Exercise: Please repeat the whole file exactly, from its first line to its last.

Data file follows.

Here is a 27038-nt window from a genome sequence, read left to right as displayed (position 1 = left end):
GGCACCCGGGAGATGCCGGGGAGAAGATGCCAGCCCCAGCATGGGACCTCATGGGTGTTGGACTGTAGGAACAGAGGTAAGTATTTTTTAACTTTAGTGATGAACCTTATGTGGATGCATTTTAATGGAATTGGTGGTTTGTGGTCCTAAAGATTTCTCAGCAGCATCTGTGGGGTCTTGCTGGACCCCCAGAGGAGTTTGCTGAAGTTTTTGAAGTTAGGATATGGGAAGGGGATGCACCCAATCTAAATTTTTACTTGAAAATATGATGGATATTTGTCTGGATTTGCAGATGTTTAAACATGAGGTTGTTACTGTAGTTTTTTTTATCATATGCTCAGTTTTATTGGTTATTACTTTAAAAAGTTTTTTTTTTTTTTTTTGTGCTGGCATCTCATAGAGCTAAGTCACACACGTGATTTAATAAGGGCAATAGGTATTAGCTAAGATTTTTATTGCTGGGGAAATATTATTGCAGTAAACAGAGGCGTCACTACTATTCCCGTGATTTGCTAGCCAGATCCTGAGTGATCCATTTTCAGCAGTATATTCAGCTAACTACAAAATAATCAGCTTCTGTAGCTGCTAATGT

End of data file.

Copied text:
Here is a 27038-nt window from a genome sequence, read left to right as displayed (position 1 = left end):
GGCACCCGGGAGATGCCGGGGAGAAGATGCCAGCCCCAGCATGGGACCTCATGGGTGTTGGACTGTAGGAACAGAGGTAAGTATTTTTTAACTTTAGTGATGAACCTTATGTGGATGCATTTTAATGGAATTGGTGGTTTGTGGTCCTAAAGATTTCTCAGCAGCATCTGTGGGGTCTTGCTGGACCCCCAGAGGAGTTTGCTGAAGTTTTTGAAGTTAGGATATGGGAAGGGGATGCACCCAATCTAAATTTTTACTTGAAAATATGATGGATATTTGTCTGGATTTGCAGATGTTTAAACATGAGGTTGTTACTGTAGTTTTTTTTATCATATGCTCAGTTTTATTGGTTATTACTTTAAAAAGTTTTTTTTTTTTTTTTTGTGCTGGCATCTCATAGAGCTAAGTCACACACGTGATTTAATAAGGGCAATAGGTATTAGCTAAGATTTTTATTGCTGGGGAAATATTATTGCAGTAAACAGAGGCGTCACTACTATTCCCGTGATTTGCTAGCCAGATCCTGAGTGATCCATTTTCAGCAGTATATTCAGCTAACTACAAAATAATCAGCTTCTGTAGCTGCTAATGT